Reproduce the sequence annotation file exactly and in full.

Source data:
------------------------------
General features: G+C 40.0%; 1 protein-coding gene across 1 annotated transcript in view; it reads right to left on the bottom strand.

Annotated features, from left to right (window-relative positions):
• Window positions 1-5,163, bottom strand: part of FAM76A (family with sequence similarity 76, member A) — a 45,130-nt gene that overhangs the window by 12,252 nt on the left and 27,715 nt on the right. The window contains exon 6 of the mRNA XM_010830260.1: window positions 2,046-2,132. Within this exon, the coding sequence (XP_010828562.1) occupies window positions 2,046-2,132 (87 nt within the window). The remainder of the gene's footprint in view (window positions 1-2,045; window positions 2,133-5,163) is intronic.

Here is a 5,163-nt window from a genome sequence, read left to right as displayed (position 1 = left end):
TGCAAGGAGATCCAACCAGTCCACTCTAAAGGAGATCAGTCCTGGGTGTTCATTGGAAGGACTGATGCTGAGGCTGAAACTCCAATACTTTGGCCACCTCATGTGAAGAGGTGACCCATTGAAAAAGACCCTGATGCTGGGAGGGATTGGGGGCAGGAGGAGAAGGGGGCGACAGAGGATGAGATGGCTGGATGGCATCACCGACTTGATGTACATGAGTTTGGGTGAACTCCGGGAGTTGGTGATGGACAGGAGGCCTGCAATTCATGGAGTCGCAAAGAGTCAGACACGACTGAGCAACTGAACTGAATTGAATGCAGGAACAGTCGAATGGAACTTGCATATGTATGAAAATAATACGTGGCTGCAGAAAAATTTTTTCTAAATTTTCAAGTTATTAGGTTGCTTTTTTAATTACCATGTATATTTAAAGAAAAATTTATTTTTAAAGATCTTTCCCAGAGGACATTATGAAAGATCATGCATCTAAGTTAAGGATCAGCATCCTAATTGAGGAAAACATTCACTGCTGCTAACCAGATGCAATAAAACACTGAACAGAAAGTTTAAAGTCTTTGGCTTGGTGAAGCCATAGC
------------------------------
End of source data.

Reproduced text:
General features: G+C 40.0%; 1 protein-coding gene across 1 annotated transcript in view; it reads right to left on the bottom strand.

Annotated features, from left to right (window-relative positions):
• Window positions 1-5,163, bottom strand: part of FAM76A (family with sequence similarity 76, member A) — a 45,130-nt gene that overhangs the window by 12,252 nt on the left and 27,715 nt on the right. The window contains exon 6 of the mRNA XM_010830260.1: window positions 2,046-2,132. Within this exon, the coding sequence (XP_010828562.1) occupies window positions 2,046-2,132 (87 nt within the window). The remainder of the gene's footprint in view (window positions 1-2,045; window positions 2,133-5,163) is intronic.

Here is a 5,163-nt window from a genome sequence, read left to right as displayed (position 1 = left end):
TGCAAGGAGATCCAACCAGTCCACTCTAAAGGAGATCAGTCCTGGGTGTTCATTGGAAGGACTGATGCTGAGGCTGAAACTCCAATACTTTGGCCACCTCATGTGAAGAGGTGACCCATTGAAAAAGACCCTGATGCTGGGAGGGATTGGGGGCAGGAGGAGAAGGGGGCGACAGAGGATGAGATGGCTGGATGGCATCACCGACTTGATGTACATGAGTTTGGGTGAACTCCGGGAGTTGGTGATGGACAGGAGGCCTGCAATTCATGGAGTCGCAAAGAGTCAGACACGACTGAGCAACTGAACTGAATTGAATGCAGGAACAGTCGAATGGAACTTGCATATGTATGAAAATAATACGTGGCTGCAGAAAAATTTTTTCTAAATTTTCAAGTTATTAGGTTGCTTTTTTAATTACCATGTATATTTAAAGAAAAATTTATTTTTAAAGATCTTTCCCAGAGGACATTATGAAAGATCATGCATCTAAGTTAAGGATCAGCATCCTAATTGAGGAAAACATTCACTGCTGCTAACCAGATGCAATAAAACACTGAACAGAAAGTTTAAAGTCTTTGGCTTGGTGAAGCCATAGC